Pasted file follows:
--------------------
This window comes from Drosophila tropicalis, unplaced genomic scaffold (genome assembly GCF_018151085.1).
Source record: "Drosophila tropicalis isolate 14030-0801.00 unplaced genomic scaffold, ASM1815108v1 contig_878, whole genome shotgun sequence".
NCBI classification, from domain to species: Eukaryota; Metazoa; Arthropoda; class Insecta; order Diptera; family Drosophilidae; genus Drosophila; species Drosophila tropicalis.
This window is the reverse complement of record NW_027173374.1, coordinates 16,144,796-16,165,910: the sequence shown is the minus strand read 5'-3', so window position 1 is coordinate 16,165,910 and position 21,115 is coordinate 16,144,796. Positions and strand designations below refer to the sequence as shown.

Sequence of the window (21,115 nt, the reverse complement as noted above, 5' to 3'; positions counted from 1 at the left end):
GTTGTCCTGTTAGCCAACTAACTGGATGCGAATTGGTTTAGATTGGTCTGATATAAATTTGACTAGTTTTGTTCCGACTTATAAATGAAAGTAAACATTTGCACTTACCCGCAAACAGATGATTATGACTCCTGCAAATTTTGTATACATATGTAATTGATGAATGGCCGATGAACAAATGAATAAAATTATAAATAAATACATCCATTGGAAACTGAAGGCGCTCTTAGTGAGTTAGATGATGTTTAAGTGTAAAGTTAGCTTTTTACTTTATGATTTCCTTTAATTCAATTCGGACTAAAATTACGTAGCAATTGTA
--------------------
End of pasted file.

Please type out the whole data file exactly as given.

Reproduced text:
This window comes from Drosophila tropicalis, unplaced genomic scaffold (genome assembly GCF_018151085.1).
Source record: "Drosophila tropicalis isolate 14030-0801.00 unplaced genomic scaffold, ASM1815108v1 contig_878, whole genome shotgun sequence".
NCBI classification, from domain to species: Eukaryota; Metazoa; Arthropoda; class Insecta; order Diptera; family Drosophilidae; genus Drosophila; species Drosophila tropicalis.
This window is the reverse complement of record NW_027173374.1, coordinates 16,144,796-16,165,910: the sequence shown is the minus strand read 5'-3', so window position 1 is coordinate 16,165,910 and position 21,115 is coordinate 16,144,796. Positions and strand designations below refer to the sequence as shown.

Sequence of the window (21,115 nt, the reverse complement as noted above, 5' to 3'; positions counted from 1 at the left end):
GTTGTCCTGTTAGCCAACTAACTGGATGCGAATTGGTTTAGATTGGTCTGATATAAATTTGACTAGTTTTGTTCCGACTTATAAATGAAAGTAAACATTTGCACTTACCCGCAAACAGATGATTATGACTCCTGCAAATTTTGTATACATATGTAATTGATGAATGGCCGATGAACAAATGAATAAAATTATAAATAAATACATCCATTGGAAACTGAAGGCGCTCTTAGTGAGTTAGATGATGTTTAAGTGTAAAGTTAGCTTTTTACTTTATGATTTCCTTTAATTCAATTCGGACTAAAATTACGTAGCAATTGTA